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Measuring how fast a reaction occurs. Someone has to do it, right?
1) The study of reaction rates, and 2) the cause of many sleepless nights for chemistry students worldwide.
Just like reaction kinetics, too. Favored by lazy people who don't want to write an extra work.
If you ask us, equilibrium should've been spelled EQUALibrium. In equilibrium, every force that acts on an object is canceled out. An object in equilibrium will either stand still or move at constant speed (without acceleration) unless a force changes and puts it out of equilibrium, causing acceleration.
A theory (duh) that says reactants need to do two things for a reaction to occur: slam into one another with sufficient force, and do so at the right angle.
The amount of energy that is needed to kick off a chemical reaction and get the party started.
Reactions go through a path where they become less like reactants and more like products. Like adolescence for molecules.
An unstable, intermediate substance that forms as reactants transition into products in a chemical reaction. Sort of like the teenage years of a famous child actor.
A particularly handy molecule that speeds up the rate of a reaction by helping reactants make successful collisions. We call it the Cupid of the chemical reaction world. Ain't love grand?
The rate at which reactants change into products. In other words, how fast a reaction happens.
Yep, a lot of laws in thermodynamics. This one is a mathematical representation of the rate of a specific reaction.
A value used in the calculation of a reaction rate. This value is always the same (surprise surprise) for a given reaction performed under the same conditions.
Those crazy exponents above the concentrations in a rate law.
Sum of reaction orders of all reactants.
The time required for a radioactive isotope to decay by half in number. If you have 100% carbon-14 in a substance, the half-life would be the time to 50% carbon-14.
Equation that relates the rate constant k to activation energy.
Constant in Arrhenius equation, which describes how often molecules collide the "proper" way for a reaction to occur. Proper collisions sound very British, but frequency factors can be found anywhere.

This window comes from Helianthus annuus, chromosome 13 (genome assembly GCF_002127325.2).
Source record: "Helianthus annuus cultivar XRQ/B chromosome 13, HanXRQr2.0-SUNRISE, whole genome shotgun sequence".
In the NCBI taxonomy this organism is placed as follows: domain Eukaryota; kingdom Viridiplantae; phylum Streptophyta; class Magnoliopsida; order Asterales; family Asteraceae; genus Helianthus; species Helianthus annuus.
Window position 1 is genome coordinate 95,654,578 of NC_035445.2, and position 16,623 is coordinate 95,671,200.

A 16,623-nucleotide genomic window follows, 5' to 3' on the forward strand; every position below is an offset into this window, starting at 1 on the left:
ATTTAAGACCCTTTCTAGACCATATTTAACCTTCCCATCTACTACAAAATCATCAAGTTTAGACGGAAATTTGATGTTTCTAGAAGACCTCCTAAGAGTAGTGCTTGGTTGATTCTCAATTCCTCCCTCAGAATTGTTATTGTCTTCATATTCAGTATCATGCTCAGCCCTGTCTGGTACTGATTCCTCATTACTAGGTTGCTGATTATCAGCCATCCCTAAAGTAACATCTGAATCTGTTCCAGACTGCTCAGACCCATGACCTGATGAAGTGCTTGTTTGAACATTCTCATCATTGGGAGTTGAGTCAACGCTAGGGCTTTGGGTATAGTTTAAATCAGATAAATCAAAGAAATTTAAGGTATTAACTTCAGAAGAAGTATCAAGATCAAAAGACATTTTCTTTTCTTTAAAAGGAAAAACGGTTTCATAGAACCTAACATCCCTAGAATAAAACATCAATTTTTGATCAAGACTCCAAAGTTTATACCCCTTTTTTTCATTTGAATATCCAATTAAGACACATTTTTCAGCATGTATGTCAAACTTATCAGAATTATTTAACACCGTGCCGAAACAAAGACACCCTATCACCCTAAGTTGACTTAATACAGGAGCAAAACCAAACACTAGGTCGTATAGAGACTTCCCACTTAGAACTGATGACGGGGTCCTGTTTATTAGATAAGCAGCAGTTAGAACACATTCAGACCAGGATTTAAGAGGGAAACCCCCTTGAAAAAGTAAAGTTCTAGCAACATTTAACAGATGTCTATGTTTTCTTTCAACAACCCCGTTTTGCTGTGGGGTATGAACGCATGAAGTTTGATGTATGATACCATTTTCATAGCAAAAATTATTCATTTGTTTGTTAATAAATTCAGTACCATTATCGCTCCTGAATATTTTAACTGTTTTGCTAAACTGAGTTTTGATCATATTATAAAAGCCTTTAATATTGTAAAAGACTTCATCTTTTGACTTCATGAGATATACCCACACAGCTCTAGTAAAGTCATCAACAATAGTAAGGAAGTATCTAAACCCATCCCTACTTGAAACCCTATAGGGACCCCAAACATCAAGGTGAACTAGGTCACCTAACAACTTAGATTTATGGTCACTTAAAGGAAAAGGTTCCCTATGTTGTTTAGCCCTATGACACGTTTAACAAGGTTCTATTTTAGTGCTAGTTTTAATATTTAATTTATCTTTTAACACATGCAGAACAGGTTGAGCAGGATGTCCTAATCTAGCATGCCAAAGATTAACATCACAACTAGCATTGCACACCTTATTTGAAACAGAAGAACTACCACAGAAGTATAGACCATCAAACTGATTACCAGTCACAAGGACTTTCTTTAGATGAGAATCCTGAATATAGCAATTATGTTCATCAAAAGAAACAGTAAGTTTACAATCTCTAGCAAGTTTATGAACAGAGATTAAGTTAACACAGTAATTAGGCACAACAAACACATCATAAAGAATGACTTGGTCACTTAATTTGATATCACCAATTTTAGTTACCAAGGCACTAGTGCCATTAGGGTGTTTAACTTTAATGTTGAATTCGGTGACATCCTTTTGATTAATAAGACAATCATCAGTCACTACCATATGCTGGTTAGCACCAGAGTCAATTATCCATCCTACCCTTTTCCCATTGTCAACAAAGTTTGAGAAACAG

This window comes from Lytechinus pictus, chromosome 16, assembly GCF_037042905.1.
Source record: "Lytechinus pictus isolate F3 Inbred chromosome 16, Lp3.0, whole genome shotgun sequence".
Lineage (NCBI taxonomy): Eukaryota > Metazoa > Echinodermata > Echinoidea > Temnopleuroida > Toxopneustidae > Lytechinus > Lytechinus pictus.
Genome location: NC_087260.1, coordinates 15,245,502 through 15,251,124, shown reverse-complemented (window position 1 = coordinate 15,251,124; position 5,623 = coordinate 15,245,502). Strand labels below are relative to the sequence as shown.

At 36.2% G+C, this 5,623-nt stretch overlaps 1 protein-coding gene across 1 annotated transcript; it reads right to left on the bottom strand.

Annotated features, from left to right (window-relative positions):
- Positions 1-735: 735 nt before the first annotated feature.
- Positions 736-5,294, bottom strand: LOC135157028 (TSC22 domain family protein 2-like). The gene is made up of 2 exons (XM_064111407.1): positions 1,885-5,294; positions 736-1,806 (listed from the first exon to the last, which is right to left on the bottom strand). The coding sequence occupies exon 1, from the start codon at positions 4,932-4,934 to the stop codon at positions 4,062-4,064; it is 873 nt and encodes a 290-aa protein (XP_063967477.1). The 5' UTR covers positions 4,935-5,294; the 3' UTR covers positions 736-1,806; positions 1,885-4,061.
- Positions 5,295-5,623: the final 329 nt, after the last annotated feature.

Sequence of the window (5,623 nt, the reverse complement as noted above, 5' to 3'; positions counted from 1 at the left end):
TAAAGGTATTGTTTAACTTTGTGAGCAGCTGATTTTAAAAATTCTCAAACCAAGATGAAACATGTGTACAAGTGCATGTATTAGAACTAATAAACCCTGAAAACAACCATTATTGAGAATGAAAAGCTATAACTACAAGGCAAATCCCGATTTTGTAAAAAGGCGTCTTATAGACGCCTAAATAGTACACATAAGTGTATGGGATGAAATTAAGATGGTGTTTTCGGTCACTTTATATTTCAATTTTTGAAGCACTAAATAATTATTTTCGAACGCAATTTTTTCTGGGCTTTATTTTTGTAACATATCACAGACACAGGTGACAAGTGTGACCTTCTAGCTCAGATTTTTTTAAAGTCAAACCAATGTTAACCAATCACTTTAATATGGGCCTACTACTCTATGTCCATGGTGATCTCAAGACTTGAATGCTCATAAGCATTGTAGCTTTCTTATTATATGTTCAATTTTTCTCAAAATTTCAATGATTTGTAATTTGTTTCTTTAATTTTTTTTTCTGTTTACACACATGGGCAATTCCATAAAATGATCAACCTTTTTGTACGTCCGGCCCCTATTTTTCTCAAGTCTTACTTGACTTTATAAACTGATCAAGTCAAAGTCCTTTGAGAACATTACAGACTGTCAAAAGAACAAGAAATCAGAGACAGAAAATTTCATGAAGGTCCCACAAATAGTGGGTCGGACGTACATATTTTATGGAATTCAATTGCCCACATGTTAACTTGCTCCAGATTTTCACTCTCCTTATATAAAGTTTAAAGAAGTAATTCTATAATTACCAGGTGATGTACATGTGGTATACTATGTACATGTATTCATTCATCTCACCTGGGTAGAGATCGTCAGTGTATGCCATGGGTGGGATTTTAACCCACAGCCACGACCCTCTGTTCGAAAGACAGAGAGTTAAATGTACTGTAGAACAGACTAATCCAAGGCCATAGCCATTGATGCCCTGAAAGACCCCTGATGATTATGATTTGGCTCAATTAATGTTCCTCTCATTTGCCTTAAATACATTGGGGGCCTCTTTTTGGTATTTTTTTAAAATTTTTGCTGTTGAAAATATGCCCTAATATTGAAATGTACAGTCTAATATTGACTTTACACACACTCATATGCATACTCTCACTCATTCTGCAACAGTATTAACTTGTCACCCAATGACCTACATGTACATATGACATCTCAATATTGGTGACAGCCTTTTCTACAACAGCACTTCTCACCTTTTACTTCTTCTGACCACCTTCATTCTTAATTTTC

Equilibrium where individuals may be changing, but the system as a whole is not changing.
Represented by the symbol Keq, a numerical value that describes the ratio of products to reactants at equilibrium. Keq > 1 mean that the reaction is mostly products, so the forward reaction is favored. Keq < 1 mean that the reverse reaction is favored, because the reaction is mostly reactants.
A disturbance to an equilibrium system is resisted by the system.
The study of the movement of heat.
This law states that energy is conserved in a closed system. The change in the internal energy, ΔU, of a system relates to energy, Q, in the form of heat, added to the system, and in the form of mechanical work, W, that leaves, or is done by the system. Want an equation? Here's an equation: ΔU = Q − W. Here are some important sign conventions to remember:
This law says that heat will always flow from warm to cold in a spontaneous process. Another way of putting it is that the entropy of a system can only increase or stay the same. Even though energy is conserved, we can never turn all of the available heat energy into mechanical work. Just like we can never turn back the clock. Well, as long as the clock is a metaphor for the passage of time, rather than an actual clock.
Perfect crystal + absolute zero Kelvin = zero entropy
The internal energy of a system is the average energy of all of the molecules in that system. A warm object has high internal energy—its molecules zip about like there's no tomorrow. A cold object has slow-moving molecules, because of its low internal energy.
A means by which energy is transferred from a hot body to a colder body when the two are placed in thermal contact with one another.
In physics, mechanical work is done any time a force moves an object—and lucky for us, the forces' union hasn't really negotiated a minimum wage yet, so we can get forces to do work all the time for pretty much free. Whenever a force F displaces an object a distance d, the work done is found by W = Fd. The unit of work is then a newton-meter, which works out to be exactly the same as a joule—the unit of energy.
The change in the thermal energy of a system, also known as the heat of reaction. On the streets it goes by the symbol ΔH.
A measurable quantity, often noted as ΔS for kicks, that represents the disorder in a system or surroundings. More technically, knowing the entropy of a system can help us determine the energy available for work in a process. That's right, Nature makes all of her randomness available for good use.
Thermodynamics version of a thumbs up or thumbs down for whether a reaction occurs naturally.
Act of being fanciful, willing to make a sudden change
A process that absorbs heat.
Exothermic is the term used to describe a reaction that releases heat.
This is our standard unit for measuring energy, not to be confused with the rock we're rocking.